Clients who unexpectedly withhold payment or pay you less than you expected because they’re unhappy with your work cause you a lot of financial grief.

To avoid this, keep open communication with your clients throughout the creative process and be clear about changes and revisions upfront. Ensure your freelance contract includes information about:

  • How you agree to handle partially completed work
  • What happens when a project is canceled
  • The scope of the project

It also helps to require a deposit from new clients. If the client later refuses to pay, a nonrefundable deposit ensures that you aren’t left without any income from the work you did.

6. Poor Ethics

The worst clients are the ones who never intend to pay you at all. The best way to avoid nonpayment from unethical clients is to filter them out before signing a contract.

For example, you can:

  • Require nonrefundable deposits on your freelance quotes
  • Choose to only work with reputable small-business owners
  • Take clients by referral only
  • Use your consultation, quoting, and contract process to weed out bad clients

Before agreeing to work with a client, ask lots of questions, clearly define your terms, and set yourself up for success by using deposits, quotes, and contracts to set a professional precedent for your client relationship.

If a client refuses to pay a deposit or sign a contract, take it as a red flag and use your energy to find a better project instead.


Before Pursuing Payment

Because not all nonpayments are intentional or malicious, it’s best to check a few possibilities off your list before you contact a client. Don’t pursue a missing or late payment until you:

1. Make Sure You Didn’t Miss It

You’re just as capable of missing or forgetting about a payment as your client. Before you jump to conclusions, ensure the payment hasn’t already been made.

Review your usual payment method, check your bank account, and ensure that no other payment method was used. For example, maybe there’s a check waiting in the mailbox, even though you usually receive a direct deposit.

It’s also useful to look for any payment processing bugs or errors. For example, some payment providers send an email notification when a payment is made. But just because you didn’t receive an email doesn’t mean the money hasn’t been sent. A glitch or technical issue may be the culprit, not the client.

2. Recheck Your Invoice

Take a look at the invoice you sent to your client and the method you used to deliver it. Is all of the information clear and correct? Did you remember to attach the PDF to your email?

Use reliable methods to send your invoices, such as invoicing software, shared drives, and email. Avoid sending invoices in ways that are not trackable or easy to follow like via post or phone call.

If your invoice wasn’t sent or if it was incorrect, resend it with an apology.

3. Review Your Client Correspondence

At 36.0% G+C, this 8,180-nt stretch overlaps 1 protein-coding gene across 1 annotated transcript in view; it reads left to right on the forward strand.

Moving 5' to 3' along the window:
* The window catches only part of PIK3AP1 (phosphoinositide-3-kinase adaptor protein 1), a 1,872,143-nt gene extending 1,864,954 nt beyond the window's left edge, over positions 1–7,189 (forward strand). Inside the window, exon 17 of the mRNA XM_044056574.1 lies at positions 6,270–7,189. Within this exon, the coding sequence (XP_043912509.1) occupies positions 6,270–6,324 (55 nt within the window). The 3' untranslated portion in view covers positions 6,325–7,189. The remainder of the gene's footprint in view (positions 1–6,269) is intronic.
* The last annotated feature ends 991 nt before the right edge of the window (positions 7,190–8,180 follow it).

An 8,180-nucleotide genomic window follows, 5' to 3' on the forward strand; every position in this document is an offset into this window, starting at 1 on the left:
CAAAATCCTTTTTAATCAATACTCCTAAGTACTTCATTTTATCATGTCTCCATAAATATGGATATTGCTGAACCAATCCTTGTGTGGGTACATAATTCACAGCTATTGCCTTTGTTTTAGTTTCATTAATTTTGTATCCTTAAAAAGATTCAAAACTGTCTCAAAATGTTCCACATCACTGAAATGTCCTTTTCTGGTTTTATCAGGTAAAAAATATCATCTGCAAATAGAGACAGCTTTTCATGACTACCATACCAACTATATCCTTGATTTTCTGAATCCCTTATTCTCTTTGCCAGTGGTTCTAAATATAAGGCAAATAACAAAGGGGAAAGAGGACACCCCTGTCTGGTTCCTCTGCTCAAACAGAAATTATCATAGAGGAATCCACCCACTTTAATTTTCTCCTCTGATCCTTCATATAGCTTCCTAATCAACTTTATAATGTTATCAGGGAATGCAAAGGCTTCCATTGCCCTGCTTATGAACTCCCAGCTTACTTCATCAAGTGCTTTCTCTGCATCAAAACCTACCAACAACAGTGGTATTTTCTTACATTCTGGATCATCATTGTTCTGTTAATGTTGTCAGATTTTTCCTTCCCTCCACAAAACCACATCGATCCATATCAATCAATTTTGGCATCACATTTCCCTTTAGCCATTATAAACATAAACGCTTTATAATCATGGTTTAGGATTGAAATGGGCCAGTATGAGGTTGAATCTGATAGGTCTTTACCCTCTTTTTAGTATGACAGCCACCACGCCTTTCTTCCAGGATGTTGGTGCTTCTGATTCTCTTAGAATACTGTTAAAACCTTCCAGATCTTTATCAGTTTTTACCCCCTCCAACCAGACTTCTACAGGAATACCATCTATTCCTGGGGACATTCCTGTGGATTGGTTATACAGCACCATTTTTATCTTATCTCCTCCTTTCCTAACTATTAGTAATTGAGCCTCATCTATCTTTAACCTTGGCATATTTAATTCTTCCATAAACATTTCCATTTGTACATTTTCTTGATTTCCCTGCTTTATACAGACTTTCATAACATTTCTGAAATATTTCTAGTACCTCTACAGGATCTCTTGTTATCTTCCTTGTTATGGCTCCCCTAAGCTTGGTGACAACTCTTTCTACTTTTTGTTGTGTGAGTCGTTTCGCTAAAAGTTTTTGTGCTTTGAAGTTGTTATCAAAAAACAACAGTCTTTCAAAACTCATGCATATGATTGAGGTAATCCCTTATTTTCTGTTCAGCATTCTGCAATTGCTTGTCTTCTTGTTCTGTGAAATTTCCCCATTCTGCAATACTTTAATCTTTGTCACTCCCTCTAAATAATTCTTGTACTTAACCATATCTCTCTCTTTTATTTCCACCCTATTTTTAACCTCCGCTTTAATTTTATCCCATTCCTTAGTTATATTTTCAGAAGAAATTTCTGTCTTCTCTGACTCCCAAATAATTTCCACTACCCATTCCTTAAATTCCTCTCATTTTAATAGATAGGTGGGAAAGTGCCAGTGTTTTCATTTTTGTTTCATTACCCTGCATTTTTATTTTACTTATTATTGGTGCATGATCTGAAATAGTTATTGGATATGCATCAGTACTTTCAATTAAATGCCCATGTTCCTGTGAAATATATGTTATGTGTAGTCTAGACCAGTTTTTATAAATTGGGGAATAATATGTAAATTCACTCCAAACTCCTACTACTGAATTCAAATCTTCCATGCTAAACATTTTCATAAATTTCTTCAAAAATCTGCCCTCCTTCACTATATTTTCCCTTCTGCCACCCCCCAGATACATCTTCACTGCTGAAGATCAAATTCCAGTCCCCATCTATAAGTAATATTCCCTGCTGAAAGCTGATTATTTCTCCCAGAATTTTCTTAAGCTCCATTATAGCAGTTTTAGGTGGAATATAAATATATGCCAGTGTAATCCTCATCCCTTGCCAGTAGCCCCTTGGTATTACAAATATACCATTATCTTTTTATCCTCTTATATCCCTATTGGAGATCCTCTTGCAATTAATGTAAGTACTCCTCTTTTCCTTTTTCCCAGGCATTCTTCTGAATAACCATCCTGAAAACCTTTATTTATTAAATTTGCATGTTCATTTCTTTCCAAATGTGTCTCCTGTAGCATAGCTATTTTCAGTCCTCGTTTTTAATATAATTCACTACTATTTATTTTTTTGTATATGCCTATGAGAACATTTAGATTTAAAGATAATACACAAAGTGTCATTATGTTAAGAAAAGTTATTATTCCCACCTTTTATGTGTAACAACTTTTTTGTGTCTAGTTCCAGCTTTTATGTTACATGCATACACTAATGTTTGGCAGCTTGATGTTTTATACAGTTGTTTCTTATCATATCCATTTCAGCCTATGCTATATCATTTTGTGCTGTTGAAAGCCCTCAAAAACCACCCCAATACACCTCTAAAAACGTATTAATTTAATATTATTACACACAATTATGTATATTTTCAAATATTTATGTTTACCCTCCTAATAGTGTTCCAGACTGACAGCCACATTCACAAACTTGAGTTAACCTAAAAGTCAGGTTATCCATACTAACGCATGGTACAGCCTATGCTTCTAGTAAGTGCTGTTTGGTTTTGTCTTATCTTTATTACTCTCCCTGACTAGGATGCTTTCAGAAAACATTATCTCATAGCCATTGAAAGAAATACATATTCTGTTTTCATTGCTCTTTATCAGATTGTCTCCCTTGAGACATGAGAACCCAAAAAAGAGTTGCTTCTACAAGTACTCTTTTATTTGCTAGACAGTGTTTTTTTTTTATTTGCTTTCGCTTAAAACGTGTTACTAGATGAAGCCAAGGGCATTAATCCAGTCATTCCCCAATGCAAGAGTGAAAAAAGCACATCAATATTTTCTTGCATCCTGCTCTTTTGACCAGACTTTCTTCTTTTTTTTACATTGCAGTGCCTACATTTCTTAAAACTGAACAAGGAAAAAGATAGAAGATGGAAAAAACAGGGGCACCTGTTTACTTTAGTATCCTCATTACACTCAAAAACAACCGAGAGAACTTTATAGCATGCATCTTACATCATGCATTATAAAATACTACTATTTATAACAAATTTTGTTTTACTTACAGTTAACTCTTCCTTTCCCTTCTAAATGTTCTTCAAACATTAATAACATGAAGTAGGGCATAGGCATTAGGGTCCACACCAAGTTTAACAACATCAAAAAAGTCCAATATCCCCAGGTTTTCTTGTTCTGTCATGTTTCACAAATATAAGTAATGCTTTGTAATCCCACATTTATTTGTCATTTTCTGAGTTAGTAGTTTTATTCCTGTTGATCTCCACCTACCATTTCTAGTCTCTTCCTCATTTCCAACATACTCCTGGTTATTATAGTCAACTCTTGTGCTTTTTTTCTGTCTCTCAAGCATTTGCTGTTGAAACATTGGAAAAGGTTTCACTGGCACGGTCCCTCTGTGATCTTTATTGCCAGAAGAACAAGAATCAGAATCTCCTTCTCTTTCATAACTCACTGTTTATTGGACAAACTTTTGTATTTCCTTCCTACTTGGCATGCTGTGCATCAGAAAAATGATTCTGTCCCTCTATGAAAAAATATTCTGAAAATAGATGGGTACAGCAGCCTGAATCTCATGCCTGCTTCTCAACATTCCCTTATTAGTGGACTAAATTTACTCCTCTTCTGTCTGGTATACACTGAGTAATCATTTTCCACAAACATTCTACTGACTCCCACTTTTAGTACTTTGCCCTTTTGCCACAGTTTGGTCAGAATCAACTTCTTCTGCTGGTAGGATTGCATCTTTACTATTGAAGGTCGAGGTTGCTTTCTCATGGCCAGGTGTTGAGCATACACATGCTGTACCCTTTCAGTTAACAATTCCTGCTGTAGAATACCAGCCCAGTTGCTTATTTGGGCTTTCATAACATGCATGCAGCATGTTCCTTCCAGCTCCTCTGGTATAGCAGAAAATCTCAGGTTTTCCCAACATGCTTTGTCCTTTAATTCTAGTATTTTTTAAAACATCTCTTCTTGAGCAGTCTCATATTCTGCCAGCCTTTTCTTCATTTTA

Check emails, texts, and chats to see whether you missed an important message about a delayed payment or accounting error. The client could have contacted you already to let you know there was a problem, in which case an email from you asking for an explanation won’t be appreciated.

4. Look Over Your Payment Terms

Payment terms are typically outlined in contracts, quotes, and invoices. If you’re working with a new client, or a different staff member is handling your invoices, it may take some time for the process to run smoothly.

Review the payment terms in your contract — especially if it was provided by the client — to see what you signed on for.

Pay special attention to clauses that mention billing cycles, payment methods, due dates, and first payments.


How to Pursue a Nonpayment

Once you’ve triple-checked that the late payment isn’t already explained or due to an obvious mistake or oversight on your part, it’s time to move forward with collecting it. From basic emails to small claims court, here are some of the options you have at your disposal.

1. Contact the Client

The first thing you should do after you notice an overdue invoice is to contact the client. Begin by using the method of communication you typically contact them through. For example, if you usually have conversations through email, send a follow-up email, or if you usually communicate through phone calls, give them a ring.

Get in touch during regular business hours and give them 24 hours to respond. If they don’t get back to you, try using any other contact information you have, like calling their cellphone or office number.

Take this as an opportunity to send a friendly reminder. Don’t be aggressive or rude. At this point, there’s still a chance that the unpaid invoice is a result of a clerical error or honest mistake.

2. Reach Out to Someone Else

If your usual contact doesn’t respond to you, try contac